Meningococcemia: above symptoms + hypotension + petechial rash (>60% of patients)

Treatment:
Early (!) antibiotics: 3rd generation cephalosporins (<3mo: cefotaxime; older infants, children, and teens: ceftriaxone); PCN G is antibiotic of choice for susceptible isolates
Early and aggressive management of shock

Prevention:
Tetravalent vaccine, MCV4 (Menactra, Menveo), available for serogroups A, C, Y and W-135 is given routinely at age 11-12 years old with an additional booster at 16-17 years old. MCV4 does not protect against serogroup B which accounts for 30% of infections.

 

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Category: Pediatrics

Title: Rotavirus

Posted: 1/4/2013 by Lauren Rice, MD (Updated: 12/8/2022)
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Rotavirus is the leading cause of gastroenteritis worldwide and a leading cause of infant death in the developing world.

95% of U.S. children have had a rotavirus infection by the age of 5 years.

Most cases occur in late winter and early spring.

Route of transmission is mostly fecal-oral but may be airborne in cooler months.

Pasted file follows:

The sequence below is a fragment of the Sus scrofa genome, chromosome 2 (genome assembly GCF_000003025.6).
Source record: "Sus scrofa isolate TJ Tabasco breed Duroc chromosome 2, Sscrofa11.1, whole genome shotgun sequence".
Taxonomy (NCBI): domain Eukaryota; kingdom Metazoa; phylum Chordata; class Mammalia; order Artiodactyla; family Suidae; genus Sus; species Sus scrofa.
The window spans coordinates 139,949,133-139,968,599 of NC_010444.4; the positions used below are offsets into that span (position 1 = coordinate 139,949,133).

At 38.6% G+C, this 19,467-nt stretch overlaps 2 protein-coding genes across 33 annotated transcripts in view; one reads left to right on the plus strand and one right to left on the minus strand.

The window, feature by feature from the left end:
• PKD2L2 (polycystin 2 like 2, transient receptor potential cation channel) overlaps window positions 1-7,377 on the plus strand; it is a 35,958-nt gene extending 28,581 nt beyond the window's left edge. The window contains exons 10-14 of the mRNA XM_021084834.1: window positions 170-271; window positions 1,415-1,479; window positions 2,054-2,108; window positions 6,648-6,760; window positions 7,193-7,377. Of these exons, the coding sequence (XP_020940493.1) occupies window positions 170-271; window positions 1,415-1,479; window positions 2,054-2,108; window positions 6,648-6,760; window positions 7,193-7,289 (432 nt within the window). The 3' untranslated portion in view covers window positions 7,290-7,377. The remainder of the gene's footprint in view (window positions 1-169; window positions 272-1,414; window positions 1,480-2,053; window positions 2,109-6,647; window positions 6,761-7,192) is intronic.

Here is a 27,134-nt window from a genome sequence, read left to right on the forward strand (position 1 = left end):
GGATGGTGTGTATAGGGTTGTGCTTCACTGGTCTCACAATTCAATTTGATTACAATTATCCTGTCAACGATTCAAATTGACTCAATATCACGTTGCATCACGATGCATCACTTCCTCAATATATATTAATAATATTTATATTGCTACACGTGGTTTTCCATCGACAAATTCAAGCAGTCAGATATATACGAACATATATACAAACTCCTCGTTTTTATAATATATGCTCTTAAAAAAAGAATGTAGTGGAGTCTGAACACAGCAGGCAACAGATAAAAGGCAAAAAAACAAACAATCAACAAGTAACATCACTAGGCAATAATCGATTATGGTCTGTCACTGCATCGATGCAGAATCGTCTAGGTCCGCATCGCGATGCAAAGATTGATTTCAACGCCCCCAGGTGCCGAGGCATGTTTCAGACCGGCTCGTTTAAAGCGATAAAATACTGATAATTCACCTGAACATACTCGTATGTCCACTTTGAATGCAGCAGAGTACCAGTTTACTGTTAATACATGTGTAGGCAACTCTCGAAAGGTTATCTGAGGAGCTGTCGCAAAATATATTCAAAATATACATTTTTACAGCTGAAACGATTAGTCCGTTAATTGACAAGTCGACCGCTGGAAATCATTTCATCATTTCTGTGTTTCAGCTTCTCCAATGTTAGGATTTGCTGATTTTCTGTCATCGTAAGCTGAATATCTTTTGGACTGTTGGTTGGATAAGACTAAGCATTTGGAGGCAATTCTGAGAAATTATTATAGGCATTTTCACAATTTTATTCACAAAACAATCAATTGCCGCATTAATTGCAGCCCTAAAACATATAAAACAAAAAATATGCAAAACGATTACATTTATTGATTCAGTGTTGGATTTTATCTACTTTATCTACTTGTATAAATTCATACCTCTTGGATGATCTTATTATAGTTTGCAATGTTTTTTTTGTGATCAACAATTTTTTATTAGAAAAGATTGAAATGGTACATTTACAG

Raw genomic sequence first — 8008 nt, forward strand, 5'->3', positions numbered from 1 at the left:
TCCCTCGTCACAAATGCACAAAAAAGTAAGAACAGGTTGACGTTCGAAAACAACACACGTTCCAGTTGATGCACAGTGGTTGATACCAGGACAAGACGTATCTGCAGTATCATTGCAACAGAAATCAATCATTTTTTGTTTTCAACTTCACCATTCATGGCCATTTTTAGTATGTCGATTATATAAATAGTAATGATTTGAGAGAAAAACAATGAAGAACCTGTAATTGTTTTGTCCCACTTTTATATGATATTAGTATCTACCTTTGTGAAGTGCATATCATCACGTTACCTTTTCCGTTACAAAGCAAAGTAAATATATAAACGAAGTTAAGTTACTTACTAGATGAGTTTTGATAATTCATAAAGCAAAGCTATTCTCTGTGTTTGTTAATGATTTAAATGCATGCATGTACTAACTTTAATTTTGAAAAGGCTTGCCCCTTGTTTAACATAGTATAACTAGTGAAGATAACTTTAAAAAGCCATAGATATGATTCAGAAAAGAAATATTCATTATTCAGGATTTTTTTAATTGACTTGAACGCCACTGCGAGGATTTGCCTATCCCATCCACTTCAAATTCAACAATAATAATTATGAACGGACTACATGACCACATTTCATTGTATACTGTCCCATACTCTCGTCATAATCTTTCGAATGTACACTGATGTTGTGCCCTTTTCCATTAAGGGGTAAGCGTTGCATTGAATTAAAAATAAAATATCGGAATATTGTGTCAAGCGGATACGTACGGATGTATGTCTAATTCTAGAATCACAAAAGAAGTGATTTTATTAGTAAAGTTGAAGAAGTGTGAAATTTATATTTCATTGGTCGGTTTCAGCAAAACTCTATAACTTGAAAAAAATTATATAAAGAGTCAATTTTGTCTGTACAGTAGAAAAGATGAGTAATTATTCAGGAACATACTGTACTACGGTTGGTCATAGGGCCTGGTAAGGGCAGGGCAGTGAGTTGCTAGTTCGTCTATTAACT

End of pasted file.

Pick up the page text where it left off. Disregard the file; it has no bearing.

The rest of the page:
Most common presenting signs and symptoms include fever (1/3 of cases), vomiting (in the first 1-2 days), and diarrhea (copious, watery, lasting 5-21 days).

Diagnosis is largely based on clinical manifestations, but antigen assays are available and may be useful in patients with extraintestinal complications, such as hepatitis, pneumonitis, or encephalopathy.

Treatment is largely supportive with efforts to maintain hydration.

Prevention is key to disease control and accomplished with good hand hygiene and widespread vaccination.

Newly implemented vaccine programs worldwide have proven to be effective in decreasing hospitalizations and deaths in developing countries.

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Category: Pediatrics

Title: Evaluating the Cervical Spine in Pediatric Trauma

Keywords: cervical spine, trauma, pediatrics (PubMed Search)

Posted: 9/7/2012 by Lauren Rice, MD
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Ligamentous laxity is increased in children and ligamentous injury is more common than fractures.

If fractures occur, they are more likely to be in the upper cervical spine in infants and the lower cervical spine in older children.

Pseudosubluxation:  physiologic subluxation between C2-3 and C3-4 may exist until age 16 years

 

 

Screening Assessment/Clearance for Verbal Children

-Midline C-spine tenderness?

-Pain with active motion?

-Altered level of alertness?

-Evidence of intoxication?